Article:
Posts Tagged ‘2012


CNN Poll: Ron Paul Stands Best Chance Against Obama

Original found here.

“Ron Paul cannot get elected” President, declared Donald Trump at this year’s Conservative Political Action Conference. Trump, who has never run for office, let alone won an election, may want to reconsider his parroting of this common refrain: A new CNN poll finds that, of all the Republicans being discussed as potential presidential candidates, the longtime Texas congressman has the greatest chance of beating Barack Obama, while The Donald comes in dead last.

In a hypothetical match-up between Paul and Obama, Obama beats Paul by only seven percentage points (52 to 45 percent). Meanwhile, Obama bests former Arkansas Governor Mike Huckabee by eight points, former Massachusetts Governor Mitt Romney by 11 points, former Speaker of the House Newt Gingrich by 17 points, former Alaska Governor and vice presidential candidate Sarah Palin by 19 points, and Trump by a whopping 22 points. (The poll, by the way, was taken April 29 – May 1 and completed before Obama’s announcement of Osama bin Laden’s death. It has a margin of error of plus or minus three percentage points.)

Continue reading ‘CNN Poll: Ron Paul Stands Best Chance Against Obama’


Ron Paul is running in 2012!

Ron Paul is running in 2012! Original here.

Rep. Ron Paul, the Texas Republican known for his staunch libertarian views, announced today he’s forming a presidential exploratory committee.

 This marks Paul’s third bid for the presidency. He first ran in 1988 and again in 2008, winning a small but enthusiastic group of supporters among the GOP electorate.

Part of Paul’s fervent support in 2008 was grounded in college-aged voters, a constituency that also largely favored Barack Obama. In this campaign, the 75-year-old Paul said today, Mr. Obama won’t be able to hang on to the youth vote.

 “I think that Obama will not be able to hang on to that enthusiasm of the young people because of what’s happened in the last couple years,” Paul said in Des Moines, Iowa, after his exploratory committee was announced.

 The financial crisis, the bloated deficit and the ongoing wars make the libertarian views Paul is known for — such as his anti-interventionist foreign policy and his antipathy toward the Federal Reserve — even more relevant than in 2008, Paul suggested.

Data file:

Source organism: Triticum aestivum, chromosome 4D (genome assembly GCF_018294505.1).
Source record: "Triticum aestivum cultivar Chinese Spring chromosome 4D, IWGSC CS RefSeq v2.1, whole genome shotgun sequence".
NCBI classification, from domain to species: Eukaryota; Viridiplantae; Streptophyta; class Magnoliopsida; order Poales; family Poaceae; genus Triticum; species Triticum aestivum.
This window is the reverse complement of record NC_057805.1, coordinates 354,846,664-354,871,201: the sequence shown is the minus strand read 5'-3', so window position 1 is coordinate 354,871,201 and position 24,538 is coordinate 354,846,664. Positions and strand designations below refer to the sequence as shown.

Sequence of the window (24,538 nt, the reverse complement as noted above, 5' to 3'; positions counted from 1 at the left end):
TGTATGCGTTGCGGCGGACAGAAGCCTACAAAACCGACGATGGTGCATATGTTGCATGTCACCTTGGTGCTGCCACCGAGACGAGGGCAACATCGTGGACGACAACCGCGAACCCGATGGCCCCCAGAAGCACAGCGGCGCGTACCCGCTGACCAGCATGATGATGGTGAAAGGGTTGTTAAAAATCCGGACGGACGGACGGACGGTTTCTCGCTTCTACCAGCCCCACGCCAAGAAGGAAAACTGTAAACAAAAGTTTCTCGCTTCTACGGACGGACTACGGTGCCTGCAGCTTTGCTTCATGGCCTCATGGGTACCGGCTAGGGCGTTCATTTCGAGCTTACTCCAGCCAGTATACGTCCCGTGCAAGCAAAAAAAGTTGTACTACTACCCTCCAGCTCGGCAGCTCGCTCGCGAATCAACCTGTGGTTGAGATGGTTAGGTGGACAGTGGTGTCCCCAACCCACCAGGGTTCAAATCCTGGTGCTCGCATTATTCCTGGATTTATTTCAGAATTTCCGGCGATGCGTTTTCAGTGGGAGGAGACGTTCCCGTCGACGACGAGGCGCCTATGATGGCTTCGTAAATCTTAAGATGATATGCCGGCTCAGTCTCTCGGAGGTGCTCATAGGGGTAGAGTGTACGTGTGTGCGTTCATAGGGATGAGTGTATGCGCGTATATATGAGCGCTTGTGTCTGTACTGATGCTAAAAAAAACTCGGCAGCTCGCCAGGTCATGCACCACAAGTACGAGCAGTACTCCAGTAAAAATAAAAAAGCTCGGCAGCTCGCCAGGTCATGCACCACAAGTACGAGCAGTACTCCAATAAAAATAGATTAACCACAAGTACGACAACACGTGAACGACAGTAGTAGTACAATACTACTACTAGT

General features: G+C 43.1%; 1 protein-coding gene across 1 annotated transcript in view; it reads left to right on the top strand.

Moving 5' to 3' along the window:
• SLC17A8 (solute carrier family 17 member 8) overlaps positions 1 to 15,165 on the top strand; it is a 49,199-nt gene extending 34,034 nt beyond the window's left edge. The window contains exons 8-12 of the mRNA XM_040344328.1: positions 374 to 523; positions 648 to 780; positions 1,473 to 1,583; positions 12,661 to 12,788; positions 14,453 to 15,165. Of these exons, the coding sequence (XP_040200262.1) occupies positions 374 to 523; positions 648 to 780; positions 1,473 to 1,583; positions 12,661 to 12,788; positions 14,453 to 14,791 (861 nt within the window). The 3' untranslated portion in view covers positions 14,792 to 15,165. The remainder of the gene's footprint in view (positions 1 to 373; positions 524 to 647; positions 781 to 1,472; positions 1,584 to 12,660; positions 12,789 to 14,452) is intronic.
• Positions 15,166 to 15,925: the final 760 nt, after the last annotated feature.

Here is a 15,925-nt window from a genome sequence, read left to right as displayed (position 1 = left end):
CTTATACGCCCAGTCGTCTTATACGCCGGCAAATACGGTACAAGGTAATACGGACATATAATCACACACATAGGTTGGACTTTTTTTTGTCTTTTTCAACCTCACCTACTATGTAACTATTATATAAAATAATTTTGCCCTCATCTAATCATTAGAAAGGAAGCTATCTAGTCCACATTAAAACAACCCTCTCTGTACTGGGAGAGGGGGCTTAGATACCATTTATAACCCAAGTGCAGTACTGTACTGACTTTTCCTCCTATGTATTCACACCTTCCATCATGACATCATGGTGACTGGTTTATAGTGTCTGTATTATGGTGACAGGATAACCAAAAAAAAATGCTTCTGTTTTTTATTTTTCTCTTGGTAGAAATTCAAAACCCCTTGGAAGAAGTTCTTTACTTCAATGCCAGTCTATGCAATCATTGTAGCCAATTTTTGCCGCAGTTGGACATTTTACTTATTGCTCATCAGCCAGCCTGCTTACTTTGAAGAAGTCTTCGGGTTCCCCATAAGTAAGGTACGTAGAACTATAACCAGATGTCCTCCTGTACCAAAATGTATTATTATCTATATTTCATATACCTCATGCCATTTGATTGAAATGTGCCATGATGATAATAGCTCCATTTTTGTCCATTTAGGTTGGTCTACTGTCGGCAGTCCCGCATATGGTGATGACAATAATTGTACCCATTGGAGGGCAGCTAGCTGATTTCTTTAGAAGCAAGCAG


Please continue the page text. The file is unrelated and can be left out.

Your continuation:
“I believe there are literally millions of more people now concerned about the very things I talked about four years ago,” he said, such as “the excessive spending, the entitlement system, the foreign policy, as well as the monetary system.”

 “If you want to curtail spending… you can’t do it without addressing the inflationary system,” continued Paul, who chairs a House subcommittee on domestic monetary policy. “Congress does not have to act responsibly… they’ve resorted to printing out money.”

 Even as the issues central to Paul’s campaign receive greater focus, some consider Paul’s candidacy a longshot, given that several of his policy positions do not align with those of the Republican party. Still, it’s likely he’ll at least play a strong role in shaping the course the Republican primary debate.

 That impact of Paul’s candidacy in the primaries could also be reinforced by former New Mexico Gov. Gary Johnson’s candidacy. Johnson also holds largely libertarian views and is often compared to Paul.

 Paul’s enthusiastic support base made it clear at this year’s Conservative Political Action Conference that they are still going strong. College Republicans turned out in droves at the conference, and Paul won the straw poll.

 Jesse Benton, an aide to Paul, told Hotsheet earlier this month that Paul’s political action committee LibertyPAC has already raised more than $1.2 million and that “he has the structure in place to hit the ground running if he makes the decision to run.”

 With an exploratory committee, Paul can raise more funds specifically for parts of his 2012 campaign. Other candidates who have formed exploratory committees include former Minnesota Gov. Tim Pawlenty and former Massachusetts Gov. Mitt Romney.